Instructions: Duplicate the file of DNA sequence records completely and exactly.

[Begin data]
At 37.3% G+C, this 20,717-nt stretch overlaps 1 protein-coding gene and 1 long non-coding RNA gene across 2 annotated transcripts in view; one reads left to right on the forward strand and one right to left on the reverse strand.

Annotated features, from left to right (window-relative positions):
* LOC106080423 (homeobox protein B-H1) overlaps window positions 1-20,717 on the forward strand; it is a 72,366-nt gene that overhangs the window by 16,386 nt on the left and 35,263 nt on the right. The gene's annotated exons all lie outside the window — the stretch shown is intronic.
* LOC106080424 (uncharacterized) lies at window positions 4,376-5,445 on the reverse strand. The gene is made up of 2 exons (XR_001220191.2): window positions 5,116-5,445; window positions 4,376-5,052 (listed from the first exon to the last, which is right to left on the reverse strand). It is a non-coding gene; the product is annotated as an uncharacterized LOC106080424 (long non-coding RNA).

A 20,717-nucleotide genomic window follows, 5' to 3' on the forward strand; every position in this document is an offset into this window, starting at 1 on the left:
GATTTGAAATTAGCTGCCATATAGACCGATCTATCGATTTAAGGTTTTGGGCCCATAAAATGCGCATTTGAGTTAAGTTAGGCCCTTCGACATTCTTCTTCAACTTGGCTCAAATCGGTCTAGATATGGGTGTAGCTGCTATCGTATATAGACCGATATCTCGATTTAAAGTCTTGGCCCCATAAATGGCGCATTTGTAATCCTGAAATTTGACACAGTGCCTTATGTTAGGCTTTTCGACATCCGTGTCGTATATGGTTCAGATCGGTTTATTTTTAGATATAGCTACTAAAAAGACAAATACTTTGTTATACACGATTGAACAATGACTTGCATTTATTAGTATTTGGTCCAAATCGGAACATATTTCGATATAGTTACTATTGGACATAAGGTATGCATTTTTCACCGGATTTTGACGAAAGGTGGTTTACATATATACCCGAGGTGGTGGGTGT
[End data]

At 37.3% G+C, this 20,717-nt stretch overlaps 1 protein-coding gene and 1 long non-coding RNA gene across 2 annotated transcripts in view; one reads left to right on the forward strand and one right to left on the reverse strand.

Annotated features, from left to right (window-relative positions):
* LOC106080423 (homeobox protein B-H1) overlaps window positions 1-20,717 on the forward strand; it is a 72,366-nt gene that overhangs the window by 16,386 nt on the left and 35,263 nt on the right. The gene's annotated exons all lie outside the window — the stretch shown is intronic.
* LOC106080424 (uncharacterized) lies at window positions 4,376-5,445 on the reverse strand. The gene is made up of 2 exons (XR_001220191.2): window positions 5,116-5,445; window positions 4,376-5,052 (listed from the first exon to the last, which is right to left on the reverse strand). It is a non-coding gene; the product is annotated as an uncharacterized LOC106080424 (long non-coding RNA).

A 20,717-nucleotide genomic window follows, 5' to 3' on the forward strand; every position in this document is an offset into this window, starting at 1 on the left:
GATTTGAAATTAGCTGCCATATAGACCGATCTATCGATTTAAGGTTTTGGGCCCATAAAATGCGCATTTGAGTTAAGTTAGGCCCTTCGACATTCTTCTTCAACTTGGCTCAAATCGGTCTAGATATGGGTGTAGCTGCTATCGTATATAGACCGATATCTCGATTTAAAGTCTTGGCCCCATAAATGGCGCATTTGTAATCCTGAAATTTGACACAGTGCCTTATGTTAGGCTTTTCGACATCCGTGTCGTATATGGTTCAGATCGGTTTATTTTTAGATATAGCTACTAAAAAGACAAATACTTTGTTATACACGATTGAACAATGACTTGCATTTATTAGTATTTGGTCCAAATCGGAACATATTTCGATATAGTTACTATTGGACATAAGGTATGCATTTTTCACCGGATTTTGACGAAAGGTGGTTTACATATATACCCGAGGTGGTGGGTGT